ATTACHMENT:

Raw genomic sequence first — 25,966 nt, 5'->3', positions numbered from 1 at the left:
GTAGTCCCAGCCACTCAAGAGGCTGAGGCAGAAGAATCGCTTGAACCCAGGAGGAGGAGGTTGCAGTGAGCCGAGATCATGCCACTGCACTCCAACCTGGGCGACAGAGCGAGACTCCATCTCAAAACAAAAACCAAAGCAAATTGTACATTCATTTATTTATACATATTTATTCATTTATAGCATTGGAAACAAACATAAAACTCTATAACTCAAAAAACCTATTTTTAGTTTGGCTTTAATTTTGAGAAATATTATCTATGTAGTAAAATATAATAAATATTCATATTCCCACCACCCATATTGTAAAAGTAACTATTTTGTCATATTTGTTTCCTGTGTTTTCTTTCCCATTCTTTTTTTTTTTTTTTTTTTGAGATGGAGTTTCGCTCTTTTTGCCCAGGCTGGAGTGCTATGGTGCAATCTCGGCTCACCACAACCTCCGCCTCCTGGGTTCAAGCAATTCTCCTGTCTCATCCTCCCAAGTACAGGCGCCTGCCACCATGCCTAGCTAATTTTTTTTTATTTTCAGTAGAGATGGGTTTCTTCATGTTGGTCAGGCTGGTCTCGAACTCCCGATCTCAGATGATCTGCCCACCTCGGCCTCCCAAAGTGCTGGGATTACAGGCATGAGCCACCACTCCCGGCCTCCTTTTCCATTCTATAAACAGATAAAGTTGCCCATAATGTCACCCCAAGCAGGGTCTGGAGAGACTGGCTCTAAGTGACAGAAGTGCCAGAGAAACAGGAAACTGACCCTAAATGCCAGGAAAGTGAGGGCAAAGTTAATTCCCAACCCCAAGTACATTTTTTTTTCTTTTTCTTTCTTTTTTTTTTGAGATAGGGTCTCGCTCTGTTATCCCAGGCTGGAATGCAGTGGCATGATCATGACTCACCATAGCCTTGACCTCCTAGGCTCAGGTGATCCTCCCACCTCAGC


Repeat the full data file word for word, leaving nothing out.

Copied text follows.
Raw genomic sequence first — 25,966 nt, 5'->3', positions numbered from 1 at the left:
GTAGTCCCAGCCACTCAAGAGGCTGAGGCAGAAGAATCGCTTGAACCCAGGAGGAGGAGGTTGCAGTGAGCCGAGATCATGCCACTGCACTCCAACCTGGGCGACAGAGCGAGACTCCATCTCAAAACAAAAACCAAAGCAAATTGTACATTCATTTATTTATACATATTTATTCATTTATAGCATTGGAAACAAACATAAAACTCTATAACTCAAAAAACCTATTTTTAGTTTGGCTTTAATTTTGAGAAATATTATCTATGTAGTAAAATATAATAAATATTCATATTCCCACCACCCATATTGTAAAAGTAACTATTTTGTCATATTTGTTTCCTGTGTTTTCTTTCCCATTCTTTTTTTTTTTTTTTTTTTGAGATGGAGTTTCGCTCTTTTTGCCCAGGCTGGAGTGCTATGGTGCAATCTCGGCTCACCACAACCTCCGCCTCCTGGGTTCAAGCAATTCTCCTGTCTCATCCTCCCAAGTACAGGCGCCTGCCACCATGCCTAGCTAATTTTTTTTTATTTTCAGTAGAGATGGGTTTCTTCATGTTGGTCAGGCTGGTCTCGAACTCCCGATCTCAGATGATCTGCCCACCTCGGCCTCCCAAAGTGCTGGGATTACAGGCATGAGCCACCACTCCCGGCCTCCTTTTCCATTCTATAAACAGATAAAGTTGCCCATAATGTCACCCCAAGCAGGGTCTGGAGAGACTGGCTCTAAGTGACAGAAGTGCCAGAGAAACAGGAAACTGACCCTAAATGCCAGGAAAGTGAGGGCAAAGTTAATTCCCAACCCCAAGTACATTTTTTTTTCTTTTTCTTTCTTTTTTTTTTGAGATAGGGTCTCGCTCTGTTATCCCAGGCTGGAATGCAGTGGCATGATCATGACTCACCATAGCCTTGACCTCCTAGGCTCAGGTGATCCTCCCACCTCAGC